Art. 49. The title to property seized as prize changes only by the decision rendered by the prize court. But if the vessel or its cargo is needed for immediate public use, it may be converted to such use, a careful inventory and appraisal being made by impartial persons and certified to the prize court.

Art. 50. If there are controlling reasons why vessels that are properly captured may not be sent in for adjudication such as unseaworthiness, the existence of infectious disease, or the lack of a prize crew — they may be appraised and sold, and if this can not be done, they may be destroyed. The imminent danger of recapture would justify destruction, if there should be no doubt that the vessel was a proper prize. But in all such cases all of the papers and other testimony should be sent to the prize court, in order that a decree may be duly entered.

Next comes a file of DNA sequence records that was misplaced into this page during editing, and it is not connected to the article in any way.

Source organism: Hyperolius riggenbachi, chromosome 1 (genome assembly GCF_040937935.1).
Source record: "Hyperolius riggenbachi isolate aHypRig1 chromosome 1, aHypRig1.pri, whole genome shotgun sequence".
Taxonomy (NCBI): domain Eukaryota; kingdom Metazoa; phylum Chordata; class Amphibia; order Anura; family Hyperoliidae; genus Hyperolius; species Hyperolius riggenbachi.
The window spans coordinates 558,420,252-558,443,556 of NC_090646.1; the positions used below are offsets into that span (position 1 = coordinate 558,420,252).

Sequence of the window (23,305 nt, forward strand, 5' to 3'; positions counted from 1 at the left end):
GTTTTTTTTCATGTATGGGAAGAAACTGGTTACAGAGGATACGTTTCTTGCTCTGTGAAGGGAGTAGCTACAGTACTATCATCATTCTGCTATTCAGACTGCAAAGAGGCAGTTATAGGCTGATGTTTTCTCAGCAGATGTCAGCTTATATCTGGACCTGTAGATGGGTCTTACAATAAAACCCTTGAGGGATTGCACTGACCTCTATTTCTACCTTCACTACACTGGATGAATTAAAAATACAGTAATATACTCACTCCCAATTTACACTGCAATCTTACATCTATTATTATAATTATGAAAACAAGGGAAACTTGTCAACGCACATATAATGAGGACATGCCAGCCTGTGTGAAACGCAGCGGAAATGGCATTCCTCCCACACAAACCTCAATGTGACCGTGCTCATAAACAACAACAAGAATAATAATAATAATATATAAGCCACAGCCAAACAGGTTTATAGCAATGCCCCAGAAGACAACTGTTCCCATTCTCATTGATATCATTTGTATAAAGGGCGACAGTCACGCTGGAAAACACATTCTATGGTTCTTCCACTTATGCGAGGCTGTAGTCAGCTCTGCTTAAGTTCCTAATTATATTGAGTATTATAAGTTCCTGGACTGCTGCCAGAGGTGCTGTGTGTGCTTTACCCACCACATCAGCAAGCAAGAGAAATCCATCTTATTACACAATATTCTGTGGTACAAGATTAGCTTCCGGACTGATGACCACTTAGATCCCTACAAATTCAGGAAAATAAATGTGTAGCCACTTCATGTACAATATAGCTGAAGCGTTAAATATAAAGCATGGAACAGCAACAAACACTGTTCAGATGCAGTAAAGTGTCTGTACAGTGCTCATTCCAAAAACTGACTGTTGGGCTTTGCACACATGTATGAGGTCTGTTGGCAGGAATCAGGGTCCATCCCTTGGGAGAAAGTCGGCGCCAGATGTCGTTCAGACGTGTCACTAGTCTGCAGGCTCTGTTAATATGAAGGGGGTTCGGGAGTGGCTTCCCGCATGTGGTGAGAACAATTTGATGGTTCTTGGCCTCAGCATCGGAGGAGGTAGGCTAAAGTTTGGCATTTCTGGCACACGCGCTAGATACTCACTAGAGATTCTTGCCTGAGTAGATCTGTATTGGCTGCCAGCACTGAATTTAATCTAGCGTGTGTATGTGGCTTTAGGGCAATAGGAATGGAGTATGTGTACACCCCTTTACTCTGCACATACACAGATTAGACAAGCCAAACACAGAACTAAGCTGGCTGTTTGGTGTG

LAWS OF WAR ART. 51. A truce or capitulation may be concluded, without special authority, by the commander of a naval force of the United States with the commander of the forces of the enemy, to be limited, however, to their respective commands.

A general armistice requires an agreement between the respective belligerent governments.

ART. 52. After agreeing upon or signing a capitulation the capitulator must neither injure nor destroy the vessels, property, or stores in his possession that he is to deliver up, unless the right to do so is expressly reserved to him in the agreement or capitulation.